I went for an interview with Tom in June 2008 and asked him if there was anything that I could do at his golf course. He said that while my resume spoke for itself, because of their insurance policies volunteering wouldn’t be possible there either. It was at this time that I realized if a golf course run by the provincial government couldn’t allow me to volunteer, then no one probably could, therefore, I put my foot down and talked to my rehab team about allowing me to be hired on as a part time employee in September. Understanding my drive and enthusiasm, coupled with my history of determination and success, they agreed that I could handle it as long as I went slow at the start and listened to recommendations made by my occupational therapist and superintendent.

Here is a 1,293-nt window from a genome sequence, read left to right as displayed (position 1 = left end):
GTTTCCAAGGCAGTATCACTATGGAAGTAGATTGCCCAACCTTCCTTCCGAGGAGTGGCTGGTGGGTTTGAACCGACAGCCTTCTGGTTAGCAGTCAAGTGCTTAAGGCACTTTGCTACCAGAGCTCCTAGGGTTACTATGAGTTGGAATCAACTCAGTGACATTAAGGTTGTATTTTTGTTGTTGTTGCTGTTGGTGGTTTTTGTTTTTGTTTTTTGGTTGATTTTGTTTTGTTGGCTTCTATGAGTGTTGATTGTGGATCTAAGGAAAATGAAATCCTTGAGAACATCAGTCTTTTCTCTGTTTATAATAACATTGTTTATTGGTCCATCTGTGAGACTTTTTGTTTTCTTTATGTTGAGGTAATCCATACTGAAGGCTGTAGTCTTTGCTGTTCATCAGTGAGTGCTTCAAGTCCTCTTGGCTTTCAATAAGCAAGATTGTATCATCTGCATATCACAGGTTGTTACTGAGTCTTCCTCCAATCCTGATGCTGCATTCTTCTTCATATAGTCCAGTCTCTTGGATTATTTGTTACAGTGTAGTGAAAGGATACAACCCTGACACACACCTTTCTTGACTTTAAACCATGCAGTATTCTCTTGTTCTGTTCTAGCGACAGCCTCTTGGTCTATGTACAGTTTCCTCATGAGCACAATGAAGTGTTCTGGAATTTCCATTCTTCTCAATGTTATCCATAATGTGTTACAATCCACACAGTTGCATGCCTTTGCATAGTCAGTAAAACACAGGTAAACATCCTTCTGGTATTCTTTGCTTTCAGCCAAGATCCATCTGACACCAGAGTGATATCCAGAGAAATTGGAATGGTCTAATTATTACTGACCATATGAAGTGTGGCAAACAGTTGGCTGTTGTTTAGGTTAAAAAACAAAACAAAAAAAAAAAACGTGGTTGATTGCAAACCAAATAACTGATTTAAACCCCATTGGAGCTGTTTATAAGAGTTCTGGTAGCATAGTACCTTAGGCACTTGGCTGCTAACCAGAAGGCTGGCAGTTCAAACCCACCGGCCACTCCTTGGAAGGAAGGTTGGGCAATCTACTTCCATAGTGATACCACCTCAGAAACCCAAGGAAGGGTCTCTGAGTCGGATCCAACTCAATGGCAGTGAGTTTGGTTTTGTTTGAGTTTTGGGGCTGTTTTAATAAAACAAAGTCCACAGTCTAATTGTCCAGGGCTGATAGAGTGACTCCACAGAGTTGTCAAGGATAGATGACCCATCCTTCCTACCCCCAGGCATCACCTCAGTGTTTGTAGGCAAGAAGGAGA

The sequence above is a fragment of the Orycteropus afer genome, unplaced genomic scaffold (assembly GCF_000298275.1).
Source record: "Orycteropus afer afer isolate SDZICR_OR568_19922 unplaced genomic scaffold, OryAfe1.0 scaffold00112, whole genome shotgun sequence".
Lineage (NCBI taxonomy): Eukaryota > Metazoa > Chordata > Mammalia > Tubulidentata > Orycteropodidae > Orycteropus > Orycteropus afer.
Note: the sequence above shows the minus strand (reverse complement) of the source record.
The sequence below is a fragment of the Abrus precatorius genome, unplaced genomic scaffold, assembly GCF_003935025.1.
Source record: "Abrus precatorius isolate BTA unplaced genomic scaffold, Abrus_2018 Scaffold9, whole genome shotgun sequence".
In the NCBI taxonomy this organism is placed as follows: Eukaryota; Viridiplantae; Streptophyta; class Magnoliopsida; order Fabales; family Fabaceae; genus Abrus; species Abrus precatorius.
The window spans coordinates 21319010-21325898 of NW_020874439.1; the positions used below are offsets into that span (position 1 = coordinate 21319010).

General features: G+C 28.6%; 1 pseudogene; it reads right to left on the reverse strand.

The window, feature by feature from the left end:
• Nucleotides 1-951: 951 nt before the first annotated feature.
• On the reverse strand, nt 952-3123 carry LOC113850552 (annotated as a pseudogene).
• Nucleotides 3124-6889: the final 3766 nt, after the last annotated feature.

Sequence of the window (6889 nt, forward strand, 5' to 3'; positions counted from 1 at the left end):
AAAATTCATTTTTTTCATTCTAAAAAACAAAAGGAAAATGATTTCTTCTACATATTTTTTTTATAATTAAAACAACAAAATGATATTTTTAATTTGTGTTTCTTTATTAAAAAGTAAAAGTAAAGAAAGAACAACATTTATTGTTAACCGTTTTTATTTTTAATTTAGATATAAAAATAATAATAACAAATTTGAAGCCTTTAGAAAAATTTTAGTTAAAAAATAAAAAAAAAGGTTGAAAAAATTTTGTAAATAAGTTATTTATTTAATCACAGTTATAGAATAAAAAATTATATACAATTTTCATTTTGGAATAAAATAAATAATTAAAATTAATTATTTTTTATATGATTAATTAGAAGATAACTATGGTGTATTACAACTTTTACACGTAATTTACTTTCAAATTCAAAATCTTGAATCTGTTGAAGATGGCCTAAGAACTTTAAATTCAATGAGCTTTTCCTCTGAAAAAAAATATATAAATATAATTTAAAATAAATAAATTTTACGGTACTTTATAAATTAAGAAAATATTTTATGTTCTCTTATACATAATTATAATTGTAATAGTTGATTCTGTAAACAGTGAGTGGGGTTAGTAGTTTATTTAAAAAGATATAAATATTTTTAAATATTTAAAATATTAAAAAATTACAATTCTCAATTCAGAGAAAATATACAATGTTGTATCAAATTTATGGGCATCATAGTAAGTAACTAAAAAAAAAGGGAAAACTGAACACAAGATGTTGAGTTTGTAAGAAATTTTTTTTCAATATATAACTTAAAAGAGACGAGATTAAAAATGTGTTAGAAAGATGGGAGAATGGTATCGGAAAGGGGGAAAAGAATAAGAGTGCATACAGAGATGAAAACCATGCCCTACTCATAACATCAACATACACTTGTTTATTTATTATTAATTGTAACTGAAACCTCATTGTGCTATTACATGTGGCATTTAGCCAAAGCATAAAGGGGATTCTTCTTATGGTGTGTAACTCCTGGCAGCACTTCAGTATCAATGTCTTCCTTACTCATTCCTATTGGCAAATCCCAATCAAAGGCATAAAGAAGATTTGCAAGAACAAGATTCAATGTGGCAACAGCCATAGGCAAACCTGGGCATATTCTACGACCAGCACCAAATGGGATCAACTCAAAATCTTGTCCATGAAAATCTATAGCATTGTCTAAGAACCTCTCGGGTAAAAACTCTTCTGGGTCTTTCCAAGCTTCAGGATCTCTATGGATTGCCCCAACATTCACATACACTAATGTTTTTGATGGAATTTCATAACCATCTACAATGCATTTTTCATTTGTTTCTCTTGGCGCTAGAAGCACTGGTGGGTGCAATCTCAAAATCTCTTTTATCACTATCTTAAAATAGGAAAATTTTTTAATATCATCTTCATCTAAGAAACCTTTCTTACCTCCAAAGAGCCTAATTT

I called Tom, who was excited about having me become part of his team. Although the original plan was for me to start in September, he asked if I was available to start at the beginning of July. With my team’s support, I agreed and was able to start work on July 2, 2008, just less than one year after my accident. Coming from a small 9 hole facility, and knowing how it works I had a lot of excitement to have the opportunity to work at Legends, because it allowed me to see how a large operation with 45 holes and a practice facility is run with a large number of employees.

Part time status only allowed me to work 24 hours per week. When I first started, this was split into three 8 hour days with my rehabilitation appointments on opposite days. While we wanted to figure out if I still had the ability to do my job, it was decided that I should start off slow, doing simple tasks like raking the sand traps. At Legends, however, there are so many sand traps that this was an all day event.